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The National Portrait Gallery acknowledges the Traditional Custodians of Country throughout Australia and recognises the continuing connection to lands, waters and communities. We pay our respect to Aboriginal and Torres Strait Islander cultures and to Elders both past and present.

Aboriginal and Torres Strait Islander viewers are warned that this website contains images of deceased persons.

Gulpilil (David) Dreaming - Kakadu 2006

George Fetting

type C photograph on paper (frame: 148.1 cm x 122.4 cm)

David Gulpilil AM (b. 1953), actor and dancer, is a Yolngu man of the Mandalbingu language group and was born near Maningrida in Arnhem Land. Having been raised in the bush and educated in the customs of his people, Gulpilil was sixteen when British film director, Nicholas Roeg, saw him performing a traditional dance and cast him in the film, Walkabout, released in 1971. Subsequently, he appeared in Storm Boy (1976), Mad Dog Morgan (1976), The Last Wave (1977) and Crocodile Dundee (1986); portrayed Bennelong in the television series The Timeless Land (1980); and had roles in other Australian television productions including Homicide and Rush. His performance in The Tracker (2002) saw him named Best Actor at the Australian Film Institute Awards, the Inside Film Awards and the Film Critics’ Circle Awards. Gulpilil’s further film credits include Rabbit Proof Fence (2002), The Proposition (2005), Australia (2008) and the Yolngu-language Ten Canoes (2006), the idea for which Gulpilil developed with director Rolf de Heer and in which he starred alongside his son, Jamie. Some years ago, Gulpilil returned to his ancestral lands to subsist through crocodile hunting and fishing. The contradictions and difficulties of his existence between Yolngu and balanda (European) cultures were examined in his one- man autobiographical stage show, Gulpilil, conceived by Neil Armfield and Stephen Page, which premiered at the Adelaide Festival in 2004. Named a Member of the Order of Australia in 1987, in 2013 Gulpilil was awarded the Red Ochre Prize, Australia’s highest peer-assessed honour for Indigenous artists, at the National Indigenous Arts Awards. His most recent films are Satellite Boy (2012) and Charlie’s Country (2013)

One of four portraits of Gulpilil in the Collection, this 2006 photograph by George Fetting (b. 1964) depicts Gulpilil at a waterhole in Kakadu, and was a finalist in the 2007 National Photographic Portrait Prize.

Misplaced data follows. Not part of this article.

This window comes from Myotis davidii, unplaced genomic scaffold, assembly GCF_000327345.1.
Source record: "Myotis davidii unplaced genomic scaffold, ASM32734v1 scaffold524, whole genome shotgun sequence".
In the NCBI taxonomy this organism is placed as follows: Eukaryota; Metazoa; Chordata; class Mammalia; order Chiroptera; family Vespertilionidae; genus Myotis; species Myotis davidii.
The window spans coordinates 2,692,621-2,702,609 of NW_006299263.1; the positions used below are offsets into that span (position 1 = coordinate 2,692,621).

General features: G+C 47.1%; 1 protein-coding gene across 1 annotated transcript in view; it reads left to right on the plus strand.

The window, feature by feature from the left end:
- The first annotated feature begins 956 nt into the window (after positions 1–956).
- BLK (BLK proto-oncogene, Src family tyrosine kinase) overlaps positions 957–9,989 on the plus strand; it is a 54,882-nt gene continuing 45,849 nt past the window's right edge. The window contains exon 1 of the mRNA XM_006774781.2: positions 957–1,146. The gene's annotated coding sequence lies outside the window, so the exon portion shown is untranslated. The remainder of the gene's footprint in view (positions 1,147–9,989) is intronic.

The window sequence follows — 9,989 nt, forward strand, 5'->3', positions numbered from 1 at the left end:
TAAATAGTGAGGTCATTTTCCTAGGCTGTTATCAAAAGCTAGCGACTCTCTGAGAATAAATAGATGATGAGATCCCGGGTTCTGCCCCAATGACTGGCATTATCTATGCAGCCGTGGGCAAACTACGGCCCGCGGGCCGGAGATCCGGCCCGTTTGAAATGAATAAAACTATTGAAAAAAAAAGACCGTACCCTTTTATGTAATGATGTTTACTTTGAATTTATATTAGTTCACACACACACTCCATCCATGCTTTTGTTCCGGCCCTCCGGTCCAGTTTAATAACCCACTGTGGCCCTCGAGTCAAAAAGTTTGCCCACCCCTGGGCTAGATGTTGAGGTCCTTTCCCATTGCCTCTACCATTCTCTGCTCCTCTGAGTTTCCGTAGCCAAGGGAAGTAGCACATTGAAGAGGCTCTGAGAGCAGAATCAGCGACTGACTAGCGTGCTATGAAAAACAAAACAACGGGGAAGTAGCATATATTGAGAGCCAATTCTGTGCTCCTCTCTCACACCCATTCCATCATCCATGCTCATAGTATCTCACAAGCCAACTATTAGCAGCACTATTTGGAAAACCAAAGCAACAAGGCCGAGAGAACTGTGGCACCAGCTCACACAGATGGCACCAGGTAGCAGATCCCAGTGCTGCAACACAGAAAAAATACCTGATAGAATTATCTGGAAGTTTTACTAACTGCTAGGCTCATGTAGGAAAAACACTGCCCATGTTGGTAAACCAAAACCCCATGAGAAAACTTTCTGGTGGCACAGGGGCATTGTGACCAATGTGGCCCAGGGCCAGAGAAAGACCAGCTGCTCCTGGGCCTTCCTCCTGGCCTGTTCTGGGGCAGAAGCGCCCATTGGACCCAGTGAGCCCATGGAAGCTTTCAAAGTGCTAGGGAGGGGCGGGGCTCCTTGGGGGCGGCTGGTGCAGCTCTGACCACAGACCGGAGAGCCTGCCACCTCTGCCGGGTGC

Collection: National Portrait Gallery
Gift of the artist 2008
© George Fetting

Accession number: 2008.46

Currently not on display

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National Photographic Portrait Prize 2007 Finalist

Artist and subject

George Fetting (age 42 in 2006)

David Gulpilil (age 53 in 2006)

Subject professions

Performing arts

Donated by

George Fetting (4 portraits)

Related information

The Companion

Permanent collection catalogue

Café and shop

On one level The Companion talks about the most famous and frontline Australians, but on another it tells us about ourselves: who we read, who we watch, who we listen to, who we cheer for, who we aspire to be, and who we'll never forget. The Companion is available to buy online and in the Portrait Gallery Store.

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Previous exhibition, 2007

Photography is the most pervasive and popular medium for portraiture and makes a natural fit with the Gallery, being a natural extension of the Gallery's longstanding commitment to photography as a contemporary portrait medium.

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The National Portrait Gallery acknowledges the Traditional Custodians of Country throughout Australia and recognises the continuing connection to lands, waters and communities. We pay our respect to Aboriginal and Torres Strait Islander cultures and to Elders both past and present.

Aboriginal and Torres Strait Islander viewers are warned that this website contains images of deceased persons.